North Jersey is urging public to be cautious amid COVID-19 spike
A growing number of North Jersey communities are re-evaluating COVID-19 protocols, as the number of active cases has seen a recent surge.
On Wednesday, across New Jersey there were just over 1,000 current hospitalizations due to COVID-19, with more than half of those cases in the seven counties that the Department of Health considers North Jersey — Morris, Passaic, Sussex, Warren, Bergen, Essex and Hudson.
There also were 1,682 new cases based on test results since Tuesday and the rate of transmission was 1.25, according to state data.
The last time more than 1,000 coronavirus patients statewide were reported as hospitalized at the same time was early July. At that point, the rate of transmission was 0.87.
East Orange was among communities issuing new warnings to its residents this week.
“If I have to shut down businesses early and shut down the parks and all large outside activities, I will,” Mayor Ted Green said in a written statement.
As of Tuesday, East Orange had reached a cumulative 2,255 positive cases reported and 233 confirmed deaths, putting East Orange right behind Newark with the second highest number of positive cases in Essex County.
Newark started the week's announcement of new curfews, as Mayor Ras Baraka said that most businesses would be expected to close at 8 p.m. for the next two weeks, with many moving to appointment-only operations. Restaurants were ordered to end indoor service at 8 p.m. and outdoor service by 11 p.m.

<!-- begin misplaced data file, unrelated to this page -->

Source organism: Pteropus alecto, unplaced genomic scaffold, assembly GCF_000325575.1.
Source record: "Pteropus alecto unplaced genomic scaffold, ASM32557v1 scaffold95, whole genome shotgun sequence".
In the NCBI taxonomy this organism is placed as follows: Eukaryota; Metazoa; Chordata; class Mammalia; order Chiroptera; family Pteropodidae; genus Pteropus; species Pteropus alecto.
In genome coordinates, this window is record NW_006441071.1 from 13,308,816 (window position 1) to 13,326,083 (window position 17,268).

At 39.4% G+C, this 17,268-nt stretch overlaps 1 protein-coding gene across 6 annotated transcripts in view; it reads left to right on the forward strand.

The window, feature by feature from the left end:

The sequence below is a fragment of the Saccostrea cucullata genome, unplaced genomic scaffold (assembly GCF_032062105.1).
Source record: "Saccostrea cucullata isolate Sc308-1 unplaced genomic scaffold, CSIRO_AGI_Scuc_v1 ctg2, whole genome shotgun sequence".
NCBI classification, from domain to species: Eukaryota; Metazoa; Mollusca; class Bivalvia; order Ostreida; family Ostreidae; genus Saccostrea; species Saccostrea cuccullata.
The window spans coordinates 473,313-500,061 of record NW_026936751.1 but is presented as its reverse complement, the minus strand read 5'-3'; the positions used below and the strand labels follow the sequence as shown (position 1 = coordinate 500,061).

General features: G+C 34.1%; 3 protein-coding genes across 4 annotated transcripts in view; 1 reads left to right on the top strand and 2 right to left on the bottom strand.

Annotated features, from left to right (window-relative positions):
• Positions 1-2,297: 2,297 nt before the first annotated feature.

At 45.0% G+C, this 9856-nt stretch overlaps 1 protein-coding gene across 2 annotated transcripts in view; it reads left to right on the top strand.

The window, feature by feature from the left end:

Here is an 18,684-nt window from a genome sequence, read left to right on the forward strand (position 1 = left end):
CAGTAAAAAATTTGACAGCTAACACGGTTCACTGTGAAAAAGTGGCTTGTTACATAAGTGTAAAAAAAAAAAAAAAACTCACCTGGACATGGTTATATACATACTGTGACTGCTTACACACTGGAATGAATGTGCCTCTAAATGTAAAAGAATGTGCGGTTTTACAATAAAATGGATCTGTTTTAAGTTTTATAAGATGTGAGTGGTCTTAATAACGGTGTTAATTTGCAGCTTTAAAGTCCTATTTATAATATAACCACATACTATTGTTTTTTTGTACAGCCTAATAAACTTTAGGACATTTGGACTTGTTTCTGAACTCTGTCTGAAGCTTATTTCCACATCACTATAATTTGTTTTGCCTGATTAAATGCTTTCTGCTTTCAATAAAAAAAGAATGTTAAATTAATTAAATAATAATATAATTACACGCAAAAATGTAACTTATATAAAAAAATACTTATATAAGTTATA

On Tuesday, Hoboken Mayor Ravi Bhalla announced a new curfew, as all bars and restaurants would be ordered to close by midnight each night, starting Thursday.
Paterson Mayor Andre Sayegh a day later also announced a midnight curfew for city businesses, with the exception of gas stations being allowed to sell gas and restaurants providing take-out and delivery orders.
According to Sayegh's executive order, set to take effect Thursday, Paterson residents are encouraged to stay inside after 9 p.m.
"With infections rising, the last thing we want is for Hoboken to be the location where large amounts of people are encouraged to come and party late at night, when social distancing and other health precautions are much less likely to be observed," Bhalla said.
“As the weather gets cooler, more people are moving indoors and hosting private gatherings. Those indoor gatherings are where most of the clusters of positive cases are being found across the state,” East Orange Department of Health and Human Services Director Monique Griffith said in a written statement.
“You must still wear your face covers, practice social distancing and adhere to all safety guidelines. We will do everything we can within the community to keep you safe, but we need your help to do it.”
Meanwhile, Jersey City Mayor Steven Fulop said they would not be ramping up restrictions, despite the efforts by neighboring cities.
In a thread on Twitter, Fulop said the city's extensive contact tracing efforts "show our current uptick isn’t related to businesses," but similarly more from family and friends hosting in-home gatherings.
"We are using our data to assist our already struggling businesses by adding testing and providing necessary supplies and support so that we can minimize further devastation with restrictions now," Fulop said, adding Jersey City would stay aligned with guidance from the governor's office.